During my screening of The Strangers: Prey at Night, I noticed a young couple sitting in front of me. The girl was very scared and huddled close to her boyfriend, as a means of comfort and trust between the two. It was a very nice moment to see a young couple so comfortable with themselves in the classic scenario of a movie date. I thought to myself, “I bet they’ll go on to live a happy life together.” Perhaps they’ll stay together throughout their twenties while she goes back to community college to get a culinary degree and one day open a trendy restaurant of her own. He’ll work his way up the ladder at a nearby branch of Comcast despite being picked on by his higher-ups as “the new kid.” This will cause an inferiority complex to build deep inside him, eventually making him flaccid and unable to please his girlfriend sexually. She’ll say that she supports him no matter what because he stood by her while she went to night school and learned to properly make spinach quiche. But then her restaurant closes down after the summertime because someone complained about a roach in her salad (only to get a free meal, mind you) and she ends up working in the kitchen of a diner, ashamed at her failure and ending up humping the closing-shift busboy to feel alive again. Her boyfriend finds out, is devastated, breaks up with her after so many years together but lets her stay in the house they lived in together out of guilt and that he’ll never stop loving her. She keeps working at the diner until she decides to teach at that same community college she thought she’d never see again while he moves back in with his mom and starts writing Riverdale fan fiction. As Ian Curtis once said, “Love will tear us apart.”
Anyway, The Strangers: Prey at Night is a sequel to the 2008 slasher movie The Strangers. It stars Christina Hendricks, the love interest from The Ring, Bailee Madison and some guy with a tiny face. It’s about a family who drives to an abandoned trailer park and gets stalked by three people in masks. The titular “strangers” spend the night hunting down the parents and the kids.
Speaking of kids, there was a group of teens sitting behind me during the movie huddled together and giggling throughout the movie. It reminded me of the times I went to the movies with my friends when we were in high school. It’d be a brief sweet release from the mundane adolescence of life. I remember I would hitch a ride on the community bus at 5 a.m. every morning after tending to the chickens of grandma’s wheat farm and hustling to school to learn about agriculture. I couldn’t stay in school long as I had to get to my shift at the steel mill by 3 p.m. The skin on my hands would turn black from smelting and moving poles along the assembly line to make ends meet. I would sit on the roof of the mill while eating my dinner of gruel and peanuts, look out to the horizon as the sun sets, think about how I don’t remember what my father’s voice sounds like or my mother’s hugs felt like and shed a single tear. I couldn’t release more bodily fluid than that because the heat of the mill would make me pass out and I couldn’t leave grandma’s farm unattended. I’d end the night at the local bar, getting kicked out after being underage and trying to suck down an entire bottle of Fireball Whiskey while singing, “Tainted Love.” Such are the problems of the life of a 14-year-old Missouri farmer who dreams of going on The Voice and stroking Blake Shelton’s impeccable facial hair.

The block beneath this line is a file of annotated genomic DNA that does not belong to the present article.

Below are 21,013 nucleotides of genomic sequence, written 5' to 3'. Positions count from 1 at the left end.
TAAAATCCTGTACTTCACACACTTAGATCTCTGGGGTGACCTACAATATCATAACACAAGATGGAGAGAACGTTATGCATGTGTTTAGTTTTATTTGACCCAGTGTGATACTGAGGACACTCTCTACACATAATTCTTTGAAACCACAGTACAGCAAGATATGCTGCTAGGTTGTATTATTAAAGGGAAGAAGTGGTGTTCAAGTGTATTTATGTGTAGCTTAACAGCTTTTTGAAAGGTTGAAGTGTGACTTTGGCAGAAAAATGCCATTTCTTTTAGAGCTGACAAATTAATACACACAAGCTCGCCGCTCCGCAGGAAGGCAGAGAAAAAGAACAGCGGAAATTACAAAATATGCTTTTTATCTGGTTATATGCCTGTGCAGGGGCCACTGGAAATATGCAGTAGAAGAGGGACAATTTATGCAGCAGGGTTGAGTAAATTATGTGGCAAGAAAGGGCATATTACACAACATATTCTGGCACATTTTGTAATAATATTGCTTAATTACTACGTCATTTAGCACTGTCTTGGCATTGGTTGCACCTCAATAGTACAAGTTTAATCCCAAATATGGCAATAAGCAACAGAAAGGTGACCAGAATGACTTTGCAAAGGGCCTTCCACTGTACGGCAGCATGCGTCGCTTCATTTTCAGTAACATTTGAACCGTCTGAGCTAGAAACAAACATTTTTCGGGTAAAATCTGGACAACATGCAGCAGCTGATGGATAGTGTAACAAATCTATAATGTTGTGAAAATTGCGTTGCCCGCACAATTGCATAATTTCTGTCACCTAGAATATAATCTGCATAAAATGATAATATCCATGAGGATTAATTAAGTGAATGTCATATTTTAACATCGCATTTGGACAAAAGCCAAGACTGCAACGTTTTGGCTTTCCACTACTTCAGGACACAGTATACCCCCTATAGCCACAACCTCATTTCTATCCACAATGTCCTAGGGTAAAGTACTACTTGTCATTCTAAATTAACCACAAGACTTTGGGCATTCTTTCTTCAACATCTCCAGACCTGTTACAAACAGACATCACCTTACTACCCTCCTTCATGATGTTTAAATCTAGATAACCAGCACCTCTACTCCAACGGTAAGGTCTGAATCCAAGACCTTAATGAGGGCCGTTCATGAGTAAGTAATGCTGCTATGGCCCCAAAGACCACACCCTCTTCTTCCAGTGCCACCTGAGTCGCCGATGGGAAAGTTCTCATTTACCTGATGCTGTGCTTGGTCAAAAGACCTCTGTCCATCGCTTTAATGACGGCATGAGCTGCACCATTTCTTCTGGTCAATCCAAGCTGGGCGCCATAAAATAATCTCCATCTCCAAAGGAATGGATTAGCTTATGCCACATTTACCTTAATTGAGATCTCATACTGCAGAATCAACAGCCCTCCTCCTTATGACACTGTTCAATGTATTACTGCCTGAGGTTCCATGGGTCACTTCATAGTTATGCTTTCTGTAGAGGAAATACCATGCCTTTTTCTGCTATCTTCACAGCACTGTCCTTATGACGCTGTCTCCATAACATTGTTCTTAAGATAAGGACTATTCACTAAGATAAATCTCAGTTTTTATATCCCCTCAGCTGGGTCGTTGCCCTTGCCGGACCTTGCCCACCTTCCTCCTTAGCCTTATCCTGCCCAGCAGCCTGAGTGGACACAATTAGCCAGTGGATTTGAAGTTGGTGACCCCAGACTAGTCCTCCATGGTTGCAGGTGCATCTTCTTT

Speaking of problems, The Strangers: Prey at Night’s biggest is that it’s not scary at all. It’s 85 minutes long and persistently tedious and bland. It wants to be a cool 80s B-level slasher but doesn’t have enough camp or gore to make it memorable. There’s only two scary scenes in the movie: one with the brother getting stabbed in a pool and the other with the sister in a truck. All actors involved are bad except for a dog that convincingly ran out of a room one time.
Time is a funny thing, like the time I met President Nixon. I had just come back from the jungles of Vietnam after escaping an internment camp with my platoon by making a raft out of spoons. It made Charlie so proud (not the enemy, my sergeant Charlie Horse. Great guy, he never made it back). Anyway, I remember walking into the White House in 1971 and took a wrong turn on the way to bathroom. I walked into this dark room with a bunch of guys in suits and giant green heads using some kind of satellite dish to communicate to its mothership. Or something like that, I was on massive amounts of opiates at the time so what do I know? Anywho, I met Nixon. He had very sweaty hands and wouldn’t stop looking at an open drawer at his desk. He smelled like day old fish and I could see the maggots fornicating in his hair. Out of nowhere, he stuck his other hand deep in my grundle, wiggled it around a bit and whispered it my ear, “Does it feel the same as it once was, Mary?” I didn’t mind too much because again, opiates, and Nixon always had a nice voice. Like my father when I used to be able to remember him.
Anyway, The Strangers: Prey at Night is bad. It’s boring and tepid at and a complete waste of your time. So much so that you too may spend the runtime of the film inventing elaborate tales in your head. See Annihilation instead, that’s a great movie. Thank you and god bless America.